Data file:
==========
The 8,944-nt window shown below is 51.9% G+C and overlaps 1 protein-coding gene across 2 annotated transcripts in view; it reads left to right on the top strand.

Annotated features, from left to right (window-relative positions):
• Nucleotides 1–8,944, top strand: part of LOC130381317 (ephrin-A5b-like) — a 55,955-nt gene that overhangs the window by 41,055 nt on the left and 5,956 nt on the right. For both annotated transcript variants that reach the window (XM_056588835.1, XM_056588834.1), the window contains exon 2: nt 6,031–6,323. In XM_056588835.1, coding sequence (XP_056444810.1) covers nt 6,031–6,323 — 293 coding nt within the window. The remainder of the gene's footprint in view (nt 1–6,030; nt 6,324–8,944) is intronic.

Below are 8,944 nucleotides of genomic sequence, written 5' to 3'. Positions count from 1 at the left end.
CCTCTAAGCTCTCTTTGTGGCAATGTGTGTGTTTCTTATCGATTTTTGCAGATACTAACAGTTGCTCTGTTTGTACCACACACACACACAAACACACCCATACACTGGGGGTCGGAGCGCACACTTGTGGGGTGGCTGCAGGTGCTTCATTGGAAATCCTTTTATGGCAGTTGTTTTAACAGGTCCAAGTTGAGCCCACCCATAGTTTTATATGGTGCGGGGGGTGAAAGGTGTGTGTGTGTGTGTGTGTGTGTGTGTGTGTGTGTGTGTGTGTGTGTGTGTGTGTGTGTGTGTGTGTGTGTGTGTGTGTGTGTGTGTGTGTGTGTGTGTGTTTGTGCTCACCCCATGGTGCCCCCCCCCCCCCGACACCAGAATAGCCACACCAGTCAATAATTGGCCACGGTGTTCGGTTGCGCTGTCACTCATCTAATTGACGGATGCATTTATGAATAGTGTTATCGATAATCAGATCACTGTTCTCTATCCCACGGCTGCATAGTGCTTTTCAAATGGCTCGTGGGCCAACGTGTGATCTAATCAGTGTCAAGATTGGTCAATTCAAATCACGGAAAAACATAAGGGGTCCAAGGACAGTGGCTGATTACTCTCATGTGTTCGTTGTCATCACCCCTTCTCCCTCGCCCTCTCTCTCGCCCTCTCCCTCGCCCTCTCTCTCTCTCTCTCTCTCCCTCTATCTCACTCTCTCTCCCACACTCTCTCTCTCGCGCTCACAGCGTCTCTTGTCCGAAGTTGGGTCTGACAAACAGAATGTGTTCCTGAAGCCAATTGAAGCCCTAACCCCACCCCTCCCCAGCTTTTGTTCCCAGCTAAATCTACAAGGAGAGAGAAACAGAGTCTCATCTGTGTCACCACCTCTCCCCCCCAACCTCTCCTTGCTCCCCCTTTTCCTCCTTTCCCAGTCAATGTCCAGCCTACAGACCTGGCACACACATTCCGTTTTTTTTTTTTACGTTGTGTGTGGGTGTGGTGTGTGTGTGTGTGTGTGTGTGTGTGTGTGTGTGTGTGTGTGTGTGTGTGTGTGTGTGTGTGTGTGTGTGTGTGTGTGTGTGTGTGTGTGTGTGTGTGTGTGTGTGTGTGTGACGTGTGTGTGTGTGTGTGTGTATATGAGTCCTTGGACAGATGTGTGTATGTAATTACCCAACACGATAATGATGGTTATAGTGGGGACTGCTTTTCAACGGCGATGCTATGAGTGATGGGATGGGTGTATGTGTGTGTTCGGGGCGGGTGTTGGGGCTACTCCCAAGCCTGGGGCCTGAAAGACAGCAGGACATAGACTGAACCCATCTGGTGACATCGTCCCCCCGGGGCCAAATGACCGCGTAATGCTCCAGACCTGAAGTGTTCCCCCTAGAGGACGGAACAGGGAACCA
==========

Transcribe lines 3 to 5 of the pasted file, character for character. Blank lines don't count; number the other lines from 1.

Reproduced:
• Nucleotides 1–8,944, top strand: part of LOC130381317 (ephrin-A5b-like) — a 55,955-nt gene that overhangs the window by 41,055 nt on the left and 5,956 nt on the right. For both annotated transcript variants that reach the window (XM_056588835.1, XM_056588834.1), the window contains exon 2: nt 6,031–6,323. In XM_056588835.1, coding sequence (XP_056444810.1) covers nt 6,031–6,323 — 293 coding nt within the window. The remainder of the gene's footprint in view (nt 1–6,030; nt 6,324–8,944) is intronic.

Below are 8,944 nucleotides of genomic sequence, written 5' to 3'. Positions count from 1 at the left end.
CCTCTAAGCTCTCTTTGTGGCAATGTGTGTGTTTCTTATCGATTTTTGCAGATACTAACAGTTGCTCTGTTTGTACCACACACACACACAAACACACCCATACACTGGGGGTCGGAGCGCACACTTGTGGGGTGGCTGCAGGTGCTTCATTGGAAATCCTTTTATGGCAGTTGTTTTAACAGGTCCAAGTTGAGCCCACCCATAGTTTTATATGGTGCGGGGGGTGAAAGGTGTGTGTGTGTGTGTGTGTGTGTGTGTGTGTGTGTGTGTGTGTGTGTGTGTGTGTGTGTGTGTGTGTGTGTGTGTGTGTGTGTGTGTGTGTGTGTGTGTGTTTGTGCTCACCCCATGGTGCCCCCCCCCCCCCGACACCAGAATAGCCACACCAGTCAATAATTGGCCACGGTGTTCGGTTGCGCTGTCACTCATCTAATTGACGGATGCATTTATGAATAGTGTTATCGATAATCAGATCACTGTTCTCTATCCCACGGCTGCATAGTGCTTTTCAAATGGCTCGTGGGCCAACGTGTGATCTAATCAGTGTCAAGATTGGTCAATTCAAATCACGGAAAAACATAAGGGGTCCAAGGACAGTGGCTGATTACTCTCATGTGTTCGTTGTCATCACCCCTTCTCCCTCGCCCTCTCTCTCGCCCTCTCCCTCGCCCTCTCTCTCTCTCTCTCTCTCCCTCTATCTCACTCTCTCTCCCACACTCTCTCTCTCGCGCTCACAGCGTCTCTTGTCCGAAGTTGGGTCTGACAAACAGAATGTGTTCCTGAAGCCAATTGAAGCCCTAACCCCACCCCTCCCCAGCTTTTGTTCCCAGCTAAATCTACAAGGAGAGAGAAACAGAGTCTCATCTGTGTCACCACCTCTCCCCCCCAACCTCTCCTTGCTCCCCCTTTTCCTCCTTTCCCAGTCAATGTCCAGCCTACAGACCTGGCACACACATTCCGTTTTTTTTTTTTACGTTGTGTGTGGGTGTGGTGTGTGTGTGTGTGTGTGTGTGTGTGTGTGTGTGTGTGTGTGTGTGTGTGTGTGTGTGTGTGTGTGTGTGTGTGTGTGTGTGTGTGTGTGTGTGTGTGTGTGTGTGTGTGTGACGTGTGTGTGTGTGTGTGTGTATATGAGTCCTTGGACAGATGTGTGTATGTAATTACCCAACACGATAATGATGGTTATAGTGGGGACTGCTTTTCAACGGCGATGCTATGAGTGATGGGATGGGTGTATGTGTGTGTTCGGGGCGGGTGTTGGGGCTACTCCCAAGCCTGGGGCCTGAAAGACAGCAGGACATAGACTGAACCCATCTGGTGACATCGTCCCCCCGGGGCCAAATGACCGCGTAATGCTCCAGACCTGAAGTGTTCCCCCTAGAGGACGGAACAGGGAACCA